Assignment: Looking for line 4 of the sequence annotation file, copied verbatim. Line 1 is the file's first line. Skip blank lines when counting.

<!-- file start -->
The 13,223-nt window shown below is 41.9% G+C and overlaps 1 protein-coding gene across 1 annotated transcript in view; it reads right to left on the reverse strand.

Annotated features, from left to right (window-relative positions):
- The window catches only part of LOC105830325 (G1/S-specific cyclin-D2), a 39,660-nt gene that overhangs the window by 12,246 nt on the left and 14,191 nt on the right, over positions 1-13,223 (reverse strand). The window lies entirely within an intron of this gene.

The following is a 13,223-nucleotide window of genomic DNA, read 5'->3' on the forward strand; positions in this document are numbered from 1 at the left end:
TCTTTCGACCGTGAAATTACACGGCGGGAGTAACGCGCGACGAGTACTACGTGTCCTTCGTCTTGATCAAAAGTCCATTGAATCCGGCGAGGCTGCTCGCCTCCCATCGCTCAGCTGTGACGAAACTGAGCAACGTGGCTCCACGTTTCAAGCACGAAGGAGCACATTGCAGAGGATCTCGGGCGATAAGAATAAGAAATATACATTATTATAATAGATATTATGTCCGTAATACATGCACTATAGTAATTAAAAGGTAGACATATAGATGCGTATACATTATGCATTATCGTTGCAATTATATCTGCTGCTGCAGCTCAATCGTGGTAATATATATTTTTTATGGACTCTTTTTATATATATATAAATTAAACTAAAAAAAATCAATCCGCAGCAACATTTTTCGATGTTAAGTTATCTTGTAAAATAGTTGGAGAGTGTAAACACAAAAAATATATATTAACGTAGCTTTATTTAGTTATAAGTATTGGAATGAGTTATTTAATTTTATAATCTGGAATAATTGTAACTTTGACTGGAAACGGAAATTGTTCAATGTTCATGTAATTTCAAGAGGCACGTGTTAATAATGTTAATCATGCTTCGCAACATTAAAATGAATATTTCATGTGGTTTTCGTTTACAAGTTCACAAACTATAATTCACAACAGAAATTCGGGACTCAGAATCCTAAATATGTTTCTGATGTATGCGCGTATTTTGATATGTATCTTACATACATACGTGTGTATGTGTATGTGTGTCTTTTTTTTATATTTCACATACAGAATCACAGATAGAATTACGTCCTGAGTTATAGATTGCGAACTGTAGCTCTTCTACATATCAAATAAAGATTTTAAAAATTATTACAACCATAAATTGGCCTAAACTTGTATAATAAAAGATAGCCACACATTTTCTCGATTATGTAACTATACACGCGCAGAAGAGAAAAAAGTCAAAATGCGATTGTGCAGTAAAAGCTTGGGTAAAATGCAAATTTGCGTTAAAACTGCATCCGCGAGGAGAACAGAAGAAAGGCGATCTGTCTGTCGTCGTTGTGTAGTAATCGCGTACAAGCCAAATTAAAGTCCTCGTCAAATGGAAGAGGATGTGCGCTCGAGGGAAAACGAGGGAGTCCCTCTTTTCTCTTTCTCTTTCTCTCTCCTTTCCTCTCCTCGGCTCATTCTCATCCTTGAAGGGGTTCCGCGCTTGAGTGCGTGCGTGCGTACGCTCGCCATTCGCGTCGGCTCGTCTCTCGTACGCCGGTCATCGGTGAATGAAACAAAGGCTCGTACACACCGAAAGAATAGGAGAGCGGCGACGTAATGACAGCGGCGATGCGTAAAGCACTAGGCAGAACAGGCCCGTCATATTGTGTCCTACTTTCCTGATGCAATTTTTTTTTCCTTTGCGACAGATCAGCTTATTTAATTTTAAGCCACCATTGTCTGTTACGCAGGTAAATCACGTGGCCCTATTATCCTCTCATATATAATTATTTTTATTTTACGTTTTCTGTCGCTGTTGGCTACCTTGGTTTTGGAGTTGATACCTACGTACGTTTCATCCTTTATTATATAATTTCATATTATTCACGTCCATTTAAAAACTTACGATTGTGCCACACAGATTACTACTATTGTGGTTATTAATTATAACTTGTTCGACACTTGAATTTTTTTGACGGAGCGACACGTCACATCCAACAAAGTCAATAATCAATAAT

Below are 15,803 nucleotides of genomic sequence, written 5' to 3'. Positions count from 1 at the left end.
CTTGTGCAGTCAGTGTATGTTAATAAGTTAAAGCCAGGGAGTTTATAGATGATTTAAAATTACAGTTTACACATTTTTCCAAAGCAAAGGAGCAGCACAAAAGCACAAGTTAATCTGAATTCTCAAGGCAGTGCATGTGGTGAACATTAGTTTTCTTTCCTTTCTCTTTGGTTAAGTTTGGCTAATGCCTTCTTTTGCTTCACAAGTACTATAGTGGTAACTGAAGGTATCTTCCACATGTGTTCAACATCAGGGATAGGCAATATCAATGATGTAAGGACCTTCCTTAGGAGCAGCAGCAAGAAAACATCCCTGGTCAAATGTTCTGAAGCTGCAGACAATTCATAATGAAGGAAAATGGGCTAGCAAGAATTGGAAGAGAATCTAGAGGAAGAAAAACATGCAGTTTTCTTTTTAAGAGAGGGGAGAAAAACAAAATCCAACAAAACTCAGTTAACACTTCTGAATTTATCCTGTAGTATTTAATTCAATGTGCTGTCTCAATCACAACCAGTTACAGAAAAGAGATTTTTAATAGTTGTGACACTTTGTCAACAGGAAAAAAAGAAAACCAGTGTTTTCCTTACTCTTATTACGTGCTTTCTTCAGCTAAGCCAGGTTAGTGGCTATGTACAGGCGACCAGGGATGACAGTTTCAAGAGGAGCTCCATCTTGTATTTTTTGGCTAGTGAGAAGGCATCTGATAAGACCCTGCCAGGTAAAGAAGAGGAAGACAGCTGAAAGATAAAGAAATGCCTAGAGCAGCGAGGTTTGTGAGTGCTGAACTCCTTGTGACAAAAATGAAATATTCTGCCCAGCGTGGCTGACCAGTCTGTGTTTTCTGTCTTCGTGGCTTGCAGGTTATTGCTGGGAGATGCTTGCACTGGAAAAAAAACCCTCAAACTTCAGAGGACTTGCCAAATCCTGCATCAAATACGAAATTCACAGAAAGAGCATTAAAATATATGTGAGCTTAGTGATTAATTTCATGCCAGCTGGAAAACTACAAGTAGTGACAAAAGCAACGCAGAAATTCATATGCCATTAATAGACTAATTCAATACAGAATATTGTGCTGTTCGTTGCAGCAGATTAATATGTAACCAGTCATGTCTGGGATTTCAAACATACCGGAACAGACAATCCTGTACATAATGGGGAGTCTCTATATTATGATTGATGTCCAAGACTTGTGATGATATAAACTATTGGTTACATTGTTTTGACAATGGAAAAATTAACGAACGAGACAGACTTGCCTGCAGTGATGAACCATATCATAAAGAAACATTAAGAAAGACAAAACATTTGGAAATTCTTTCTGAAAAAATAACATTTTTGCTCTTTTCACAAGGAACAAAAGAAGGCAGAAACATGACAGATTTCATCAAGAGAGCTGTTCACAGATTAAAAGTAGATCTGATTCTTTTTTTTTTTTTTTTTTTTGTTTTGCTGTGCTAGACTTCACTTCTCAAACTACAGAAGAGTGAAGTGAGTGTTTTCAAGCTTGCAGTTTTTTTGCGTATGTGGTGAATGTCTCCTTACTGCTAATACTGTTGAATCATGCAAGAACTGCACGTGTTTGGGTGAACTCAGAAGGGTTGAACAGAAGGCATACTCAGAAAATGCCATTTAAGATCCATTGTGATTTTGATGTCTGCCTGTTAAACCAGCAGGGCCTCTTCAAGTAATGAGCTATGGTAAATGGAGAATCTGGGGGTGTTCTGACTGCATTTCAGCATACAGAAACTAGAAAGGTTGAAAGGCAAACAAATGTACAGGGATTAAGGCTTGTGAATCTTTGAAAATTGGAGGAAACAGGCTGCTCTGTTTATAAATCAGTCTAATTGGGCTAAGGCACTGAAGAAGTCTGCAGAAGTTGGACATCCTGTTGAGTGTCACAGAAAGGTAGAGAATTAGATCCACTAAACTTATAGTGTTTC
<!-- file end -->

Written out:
The following is a 13,223-nucleotide window of genomic DNA, read 5'->3' on the forward strand; positions in this document are numbered from 1 at the left end: